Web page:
Written December 11, 2016
I saw the roses from the kitchen window
on one of the last days before school end.
It had been sunny the last fortnight
and shorts were the norm.
I was glad to leave my jacket behind
before leaving for the bus
on the last early mornings.
The roses grew tall against the white trellis.
Their height secured against the boards.
Poles and wire twisted around stems,
keeping them upright.
Even with last month’s rain that weighted them down,
bowed heads with their petals loosening.
white or pink, red or peach on the stalk,
the petals would fall and cover the soil.
When the skies cleared I picked up a petal,
held it against my face to feel the softness.
Rubbed it between fingers and watched it thin.
On a shelf in the living room bureau,
Mom kept rose bowls behind the cabinet door,
along with wedding presents from 1963:
big silver serving spoons for special occasions.
Felt lined cupboard drawers smelled like honey
from dried flower arrangements shoved to the back.
We would choose a rose that was not open too far.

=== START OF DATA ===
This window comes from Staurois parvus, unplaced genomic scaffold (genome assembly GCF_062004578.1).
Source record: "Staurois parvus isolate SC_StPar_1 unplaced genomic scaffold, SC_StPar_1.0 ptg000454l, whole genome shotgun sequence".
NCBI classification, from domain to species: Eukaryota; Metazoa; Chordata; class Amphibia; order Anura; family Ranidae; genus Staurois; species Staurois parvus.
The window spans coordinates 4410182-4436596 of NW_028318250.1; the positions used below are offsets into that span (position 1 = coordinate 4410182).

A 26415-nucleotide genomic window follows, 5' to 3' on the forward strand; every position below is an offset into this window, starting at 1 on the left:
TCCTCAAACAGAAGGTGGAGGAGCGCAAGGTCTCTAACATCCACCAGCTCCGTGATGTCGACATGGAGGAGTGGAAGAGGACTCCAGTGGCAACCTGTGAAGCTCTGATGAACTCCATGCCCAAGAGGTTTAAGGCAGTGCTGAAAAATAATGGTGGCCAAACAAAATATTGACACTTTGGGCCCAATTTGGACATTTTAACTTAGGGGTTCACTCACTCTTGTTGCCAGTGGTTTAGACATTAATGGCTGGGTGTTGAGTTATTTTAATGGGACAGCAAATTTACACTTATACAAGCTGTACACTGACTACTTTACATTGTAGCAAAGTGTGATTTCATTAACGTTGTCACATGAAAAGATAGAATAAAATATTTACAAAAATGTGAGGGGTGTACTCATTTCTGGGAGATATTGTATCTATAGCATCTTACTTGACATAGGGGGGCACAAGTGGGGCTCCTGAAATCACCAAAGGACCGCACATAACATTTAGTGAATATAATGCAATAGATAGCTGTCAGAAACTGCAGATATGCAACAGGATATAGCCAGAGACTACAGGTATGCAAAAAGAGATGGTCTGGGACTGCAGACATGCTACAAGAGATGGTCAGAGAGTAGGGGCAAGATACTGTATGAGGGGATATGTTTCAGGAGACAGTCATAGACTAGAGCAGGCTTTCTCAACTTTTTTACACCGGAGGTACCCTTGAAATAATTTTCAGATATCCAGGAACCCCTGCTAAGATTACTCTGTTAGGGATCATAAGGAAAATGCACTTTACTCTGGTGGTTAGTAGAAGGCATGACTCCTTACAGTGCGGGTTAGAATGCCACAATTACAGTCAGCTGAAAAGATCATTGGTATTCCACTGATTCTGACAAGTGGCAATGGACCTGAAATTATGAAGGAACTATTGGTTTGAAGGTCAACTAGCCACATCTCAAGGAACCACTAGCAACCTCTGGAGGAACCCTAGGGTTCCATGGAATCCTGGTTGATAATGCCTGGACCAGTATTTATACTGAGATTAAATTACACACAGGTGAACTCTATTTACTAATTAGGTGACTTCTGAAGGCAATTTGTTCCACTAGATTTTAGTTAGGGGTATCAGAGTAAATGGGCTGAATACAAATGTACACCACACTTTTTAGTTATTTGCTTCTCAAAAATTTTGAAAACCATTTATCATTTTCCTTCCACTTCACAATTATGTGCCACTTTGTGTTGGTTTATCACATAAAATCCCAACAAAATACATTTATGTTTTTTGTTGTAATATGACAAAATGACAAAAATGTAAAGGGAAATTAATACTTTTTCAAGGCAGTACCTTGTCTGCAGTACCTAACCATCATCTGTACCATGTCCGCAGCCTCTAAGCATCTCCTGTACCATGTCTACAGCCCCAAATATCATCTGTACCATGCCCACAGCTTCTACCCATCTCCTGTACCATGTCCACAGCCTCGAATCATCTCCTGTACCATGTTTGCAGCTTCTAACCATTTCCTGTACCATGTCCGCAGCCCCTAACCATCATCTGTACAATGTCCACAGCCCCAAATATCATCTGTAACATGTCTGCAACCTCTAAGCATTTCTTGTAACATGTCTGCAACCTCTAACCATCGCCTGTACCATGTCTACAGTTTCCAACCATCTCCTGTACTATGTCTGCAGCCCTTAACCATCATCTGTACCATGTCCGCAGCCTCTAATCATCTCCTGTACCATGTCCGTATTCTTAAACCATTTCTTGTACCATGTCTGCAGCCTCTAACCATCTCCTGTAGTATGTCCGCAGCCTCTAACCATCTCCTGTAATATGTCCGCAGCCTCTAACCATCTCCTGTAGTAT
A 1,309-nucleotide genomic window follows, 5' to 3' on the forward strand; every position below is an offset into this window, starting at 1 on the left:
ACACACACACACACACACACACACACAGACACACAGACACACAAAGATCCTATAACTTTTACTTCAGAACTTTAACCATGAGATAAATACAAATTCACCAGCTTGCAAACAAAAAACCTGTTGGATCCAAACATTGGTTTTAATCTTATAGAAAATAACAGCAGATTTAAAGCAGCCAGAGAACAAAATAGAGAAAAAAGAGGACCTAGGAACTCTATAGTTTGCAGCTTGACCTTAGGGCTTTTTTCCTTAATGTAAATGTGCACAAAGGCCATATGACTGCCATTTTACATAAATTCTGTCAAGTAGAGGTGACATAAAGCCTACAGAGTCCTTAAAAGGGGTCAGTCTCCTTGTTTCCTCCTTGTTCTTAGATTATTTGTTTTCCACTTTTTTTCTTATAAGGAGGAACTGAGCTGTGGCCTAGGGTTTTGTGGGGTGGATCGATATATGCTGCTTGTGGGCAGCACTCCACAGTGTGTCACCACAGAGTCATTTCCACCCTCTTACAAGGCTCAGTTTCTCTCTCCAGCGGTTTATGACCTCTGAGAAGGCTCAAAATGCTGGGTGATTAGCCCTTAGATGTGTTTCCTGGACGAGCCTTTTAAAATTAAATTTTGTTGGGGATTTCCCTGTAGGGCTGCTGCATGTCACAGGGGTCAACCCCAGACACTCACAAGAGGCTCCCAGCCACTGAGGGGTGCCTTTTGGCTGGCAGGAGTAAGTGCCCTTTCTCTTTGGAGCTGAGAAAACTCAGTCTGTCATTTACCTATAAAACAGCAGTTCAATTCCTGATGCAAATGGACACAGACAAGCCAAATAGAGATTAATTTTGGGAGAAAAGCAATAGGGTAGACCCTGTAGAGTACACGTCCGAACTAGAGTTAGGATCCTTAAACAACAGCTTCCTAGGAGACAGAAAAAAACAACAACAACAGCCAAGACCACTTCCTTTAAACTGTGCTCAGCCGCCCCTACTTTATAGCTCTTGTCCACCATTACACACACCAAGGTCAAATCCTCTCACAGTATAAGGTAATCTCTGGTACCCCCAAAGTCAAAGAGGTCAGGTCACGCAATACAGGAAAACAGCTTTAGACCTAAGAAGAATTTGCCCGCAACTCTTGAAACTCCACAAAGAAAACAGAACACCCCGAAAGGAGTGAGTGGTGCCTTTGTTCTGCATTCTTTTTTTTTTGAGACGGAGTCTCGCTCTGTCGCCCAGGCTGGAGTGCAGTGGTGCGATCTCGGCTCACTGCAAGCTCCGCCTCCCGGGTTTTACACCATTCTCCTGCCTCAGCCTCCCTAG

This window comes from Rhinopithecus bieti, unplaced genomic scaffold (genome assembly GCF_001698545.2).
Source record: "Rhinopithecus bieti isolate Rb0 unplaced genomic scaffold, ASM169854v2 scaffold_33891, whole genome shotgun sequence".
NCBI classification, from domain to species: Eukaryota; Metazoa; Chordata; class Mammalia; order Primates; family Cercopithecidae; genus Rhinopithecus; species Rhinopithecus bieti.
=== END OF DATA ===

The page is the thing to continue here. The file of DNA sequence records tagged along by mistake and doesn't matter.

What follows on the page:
Set in just enough water for the stem to sit in.
Putting my face over the bowl and breathing in
the roses smelt like sweet tea.
We were teenagers then and that week
my sister had her wisdom teeth out.
Her room was in the basement then
(I was too scared to live down there).
She would walk up the stairs slowly
holding the railing, swollen faced and
woozy from the painkillers they had her on.
It was shortly after, when I was
sitting at the kitchen table
looking out across the lawn, at the roses
and the grey sea beyond
that she sat in the chair beside me,
closest to the window and leaned with her
elbows on the table.
I was glad to see she was up,
but then I noticed she started to move sideways,
her eyes were closed and she was falling.
She was fainting and I was calling for Mom.
I didn’t want her to fall and
I had to reach out and catch her shoulder
without pulling her long brown hair.
by Wendy Stewart